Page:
Heather McDonaldis a talented writer of eloquent passion, but "When Grace Comes In" is a play which is both over-written and under-realized. The story of a woman whose domestic life overwhelms her fading artistic dreams, it attempts to do so many things, in so many different ways, that it ultimately fails to answer the main character's central question. In the face of our responsibilities to others, what is the final responsibility that we have to ourselves, and what is the cost of pursuing it? For all the richness of the playwright's theatrical techniques, for all the elegance and desire in her words, for all the importance of the questions posed, in the end we are left feeling that nothing has been adequately examined, that the characters are too thin, the conflicts too one-dimensional, and the resolution too easily achieved.
Margaret Grace Braxton (Jane Beard) is a woman with three children, an ambitious husband, an aging mother, and a foreclosed life. Her husband is consumed by crass ambition and disconnected emotions. Her mother (Anne Gee Byrd) has imposed unfulfilled expectations from her own life onto her daughter. The children are demanding and petty. One is an insolent teenager, one is a sensitive boy with crippled hands and his own artistic promise, one is an innocent given to speaking like a precocious sage. Grace's days are filled with nearly maddening routine and disappointment, and her grip on reality is desperate enough that she leaves her car on the side of the road, door open, in order to walk alone through the night. Fantasy is the only believable alternative to a reality that seems immutable. It is an all too common woman's life.
In this play, she wants something more, something important only to herself. Grace wants to go to Italy, where she spent happy days in her youth, and to once again pursue her ambitions as an art restorer, working on the decayed works of the great masters. She leaves her family (which has been her life), her Senator husband (whom she thinks she still loves) and her children (who need her in various ways that are only lightly examined) and follows a flamboyant Italian schoolmaster (played with dash by Kevin C. Loomis). When her husband finally visits a year later, too much has changed between them, and no one can return to their previous lives.
The problems are not really in this production. Sharon Ott's direction is solid and intelligent, and Ms. Beard delivers a committed and often affecting performance in the central role, but nothing can change the fact that this is an assemblage of ideas and intentions, gestures and imaginings, but not an artistic whole. Too often we hear the beautifully crafted words of a poetic soul yearning for a life of balance and completeness. Too often the characters exist to demonstrate Grace's problems, rather than as complete beings with their own ambitions and frustrations and needs. Repeatedly, it feels like scenes that simply have to occur between characters are missing, primarily because they don't advance Grace's agenda. Wonderful flights of fantasy are far more interesting than real life scenes, mostly because they feel more believable than the real life scenes. I think Ms. McDonald's intention is genuine and deeply felt, but the execution is contrived and, ultimately, false. It's too much like snooping through an artist's daily journal, full of ideas and half-explored insights, but without a clear structure, layered development or careful finish.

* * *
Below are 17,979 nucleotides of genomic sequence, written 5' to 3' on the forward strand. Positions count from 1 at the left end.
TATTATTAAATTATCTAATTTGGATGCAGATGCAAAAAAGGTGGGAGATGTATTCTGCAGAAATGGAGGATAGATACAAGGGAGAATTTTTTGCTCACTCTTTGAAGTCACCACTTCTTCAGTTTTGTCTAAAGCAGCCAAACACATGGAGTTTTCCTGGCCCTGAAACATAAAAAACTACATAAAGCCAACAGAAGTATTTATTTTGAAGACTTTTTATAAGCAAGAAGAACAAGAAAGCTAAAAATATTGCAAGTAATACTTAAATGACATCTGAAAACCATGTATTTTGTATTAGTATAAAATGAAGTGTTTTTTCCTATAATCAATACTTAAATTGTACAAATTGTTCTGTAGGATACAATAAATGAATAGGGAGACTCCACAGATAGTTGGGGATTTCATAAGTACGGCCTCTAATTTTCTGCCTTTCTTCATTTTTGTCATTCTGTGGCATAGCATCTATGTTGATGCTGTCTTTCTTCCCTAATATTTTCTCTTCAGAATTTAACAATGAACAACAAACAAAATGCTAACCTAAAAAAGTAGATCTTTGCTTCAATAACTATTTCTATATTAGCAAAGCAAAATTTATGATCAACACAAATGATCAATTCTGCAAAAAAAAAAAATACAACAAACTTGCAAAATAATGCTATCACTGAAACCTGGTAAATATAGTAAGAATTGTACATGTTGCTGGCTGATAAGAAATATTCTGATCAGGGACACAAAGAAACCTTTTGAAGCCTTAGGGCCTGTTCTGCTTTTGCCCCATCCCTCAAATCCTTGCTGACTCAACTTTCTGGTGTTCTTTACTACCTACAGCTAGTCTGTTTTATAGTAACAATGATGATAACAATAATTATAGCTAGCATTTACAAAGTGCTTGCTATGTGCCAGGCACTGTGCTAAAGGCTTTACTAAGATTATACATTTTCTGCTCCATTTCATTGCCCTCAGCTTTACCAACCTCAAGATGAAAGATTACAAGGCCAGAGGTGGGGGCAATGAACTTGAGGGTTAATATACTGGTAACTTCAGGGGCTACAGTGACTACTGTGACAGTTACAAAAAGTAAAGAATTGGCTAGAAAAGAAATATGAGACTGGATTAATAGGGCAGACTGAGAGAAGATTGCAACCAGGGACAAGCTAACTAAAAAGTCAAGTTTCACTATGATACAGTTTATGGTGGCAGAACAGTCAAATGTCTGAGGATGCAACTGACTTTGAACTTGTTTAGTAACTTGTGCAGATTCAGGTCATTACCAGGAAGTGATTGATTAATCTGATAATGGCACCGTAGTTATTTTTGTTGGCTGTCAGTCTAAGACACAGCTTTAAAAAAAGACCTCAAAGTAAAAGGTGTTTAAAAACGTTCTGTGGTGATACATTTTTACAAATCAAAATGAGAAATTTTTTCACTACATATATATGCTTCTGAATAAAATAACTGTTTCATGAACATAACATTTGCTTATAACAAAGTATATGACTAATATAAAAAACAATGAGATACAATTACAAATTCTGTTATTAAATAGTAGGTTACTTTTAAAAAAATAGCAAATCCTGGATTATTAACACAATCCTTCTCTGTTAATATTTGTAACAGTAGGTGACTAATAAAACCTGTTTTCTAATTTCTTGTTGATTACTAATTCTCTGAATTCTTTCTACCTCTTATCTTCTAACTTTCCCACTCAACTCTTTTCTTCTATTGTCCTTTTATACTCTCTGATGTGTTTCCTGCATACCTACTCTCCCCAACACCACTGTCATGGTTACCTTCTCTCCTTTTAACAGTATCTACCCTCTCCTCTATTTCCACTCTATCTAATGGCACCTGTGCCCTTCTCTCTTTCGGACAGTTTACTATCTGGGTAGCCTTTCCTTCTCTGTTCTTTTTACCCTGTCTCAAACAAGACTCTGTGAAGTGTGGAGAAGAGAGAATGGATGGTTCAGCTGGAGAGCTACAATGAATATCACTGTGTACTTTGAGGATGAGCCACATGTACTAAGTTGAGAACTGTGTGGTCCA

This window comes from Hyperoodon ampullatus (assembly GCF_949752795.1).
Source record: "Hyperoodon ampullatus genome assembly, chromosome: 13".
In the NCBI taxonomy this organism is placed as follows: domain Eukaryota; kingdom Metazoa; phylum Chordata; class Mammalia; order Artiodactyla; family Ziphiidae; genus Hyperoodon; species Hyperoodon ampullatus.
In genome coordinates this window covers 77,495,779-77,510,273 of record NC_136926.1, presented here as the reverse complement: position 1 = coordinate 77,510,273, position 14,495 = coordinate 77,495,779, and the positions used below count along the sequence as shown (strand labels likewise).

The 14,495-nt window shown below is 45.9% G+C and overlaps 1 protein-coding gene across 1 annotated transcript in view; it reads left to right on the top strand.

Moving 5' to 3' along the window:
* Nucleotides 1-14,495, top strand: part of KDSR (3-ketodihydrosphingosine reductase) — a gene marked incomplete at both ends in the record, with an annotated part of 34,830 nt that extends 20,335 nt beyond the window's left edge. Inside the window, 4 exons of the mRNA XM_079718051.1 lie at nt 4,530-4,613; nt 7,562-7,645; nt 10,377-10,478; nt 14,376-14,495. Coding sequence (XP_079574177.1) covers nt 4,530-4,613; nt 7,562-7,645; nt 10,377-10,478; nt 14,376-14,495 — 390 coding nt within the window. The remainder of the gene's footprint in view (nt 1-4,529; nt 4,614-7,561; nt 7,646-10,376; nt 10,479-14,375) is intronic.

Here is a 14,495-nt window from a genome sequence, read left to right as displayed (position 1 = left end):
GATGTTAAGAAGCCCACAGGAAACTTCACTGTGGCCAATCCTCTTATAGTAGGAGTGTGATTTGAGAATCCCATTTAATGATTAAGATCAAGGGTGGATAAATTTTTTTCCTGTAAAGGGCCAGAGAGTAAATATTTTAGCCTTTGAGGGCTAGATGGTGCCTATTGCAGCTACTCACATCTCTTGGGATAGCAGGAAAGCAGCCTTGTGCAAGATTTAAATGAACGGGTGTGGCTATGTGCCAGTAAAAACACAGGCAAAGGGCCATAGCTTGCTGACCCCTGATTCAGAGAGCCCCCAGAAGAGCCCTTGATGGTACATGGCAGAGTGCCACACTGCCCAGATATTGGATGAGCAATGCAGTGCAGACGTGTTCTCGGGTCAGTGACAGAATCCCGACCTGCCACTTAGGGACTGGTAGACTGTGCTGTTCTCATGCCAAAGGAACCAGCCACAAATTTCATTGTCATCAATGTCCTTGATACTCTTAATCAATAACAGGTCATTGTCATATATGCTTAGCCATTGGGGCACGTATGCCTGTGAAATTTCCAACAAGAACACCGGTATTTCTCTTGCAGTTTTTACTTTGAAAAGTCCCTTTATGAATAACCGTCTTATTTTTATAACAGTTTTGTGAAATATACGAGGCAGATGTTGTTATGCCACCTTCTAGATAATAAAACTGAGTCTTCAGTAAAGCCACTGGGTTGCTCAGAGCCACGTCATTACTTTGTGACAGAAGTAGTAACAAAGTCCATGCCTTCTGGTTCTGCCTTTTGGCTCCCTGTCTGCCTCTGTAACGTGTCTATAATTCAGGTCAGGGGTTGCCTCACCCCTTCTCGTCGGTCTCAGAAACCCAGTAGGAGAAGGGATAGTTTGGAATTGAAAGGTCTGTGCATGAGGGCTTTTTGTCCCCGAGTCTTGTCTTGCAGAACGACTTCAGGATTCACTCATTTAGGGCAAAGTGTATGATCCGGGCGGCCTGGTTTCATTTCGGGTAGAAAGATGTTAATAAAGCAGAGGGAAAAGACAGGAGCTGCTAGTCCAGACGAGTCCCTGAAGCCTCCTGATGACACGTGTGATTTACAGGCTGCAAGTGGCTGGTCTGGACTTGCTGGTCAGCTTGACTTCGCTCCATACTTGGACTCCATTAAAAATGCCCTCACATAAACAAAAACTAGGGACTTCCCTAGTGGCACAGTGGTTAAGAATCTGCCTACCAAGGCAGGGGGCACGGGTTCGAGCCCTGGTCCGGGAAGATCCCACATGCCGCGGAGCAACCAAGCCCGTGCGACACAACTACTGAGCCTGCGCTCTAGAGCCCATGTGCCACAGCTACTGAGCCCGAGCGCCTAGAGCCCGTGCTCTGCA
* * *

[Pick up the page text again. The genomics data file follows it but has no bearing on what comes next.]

Jane Beard certainly gave herself completely to this woman's circumstance, but the text leaves us feeling highly uncertain about her choices, their consequence, and what they tell us about her character. Mark Chamberlin is convincing enough as a U.S. Senator that I couldn't believe that he was really as shallow and imperceptive and simple as the play would have us believe. The scene when he finally rejoins her in Italy was the best of the evening, but it comes too late. Even more, it simply reminds us of how much scenes of raw emotion between characters might have added to the evening. Too much in this play is soft-focus and fuzzy, with the majority of the deepest emotions only belonging to Grace. The children do reasonably well in their roles, but they feel much more like stage beings than human beings. Even the set, spare pieces on a bare stage, with suggestive painterly backdrops, seems rather skimpy and inexpressive.
In the end, this is a play that wants to be so much better than it is, performed by actors who have more to offer than their characters are allowed, and which brings us not to new understanding, but to a disappointing recognition that we already know more about all of this than we've learned during the evening. Heather McDonald can write beautifully, but she needs to build her drama much more carefully.
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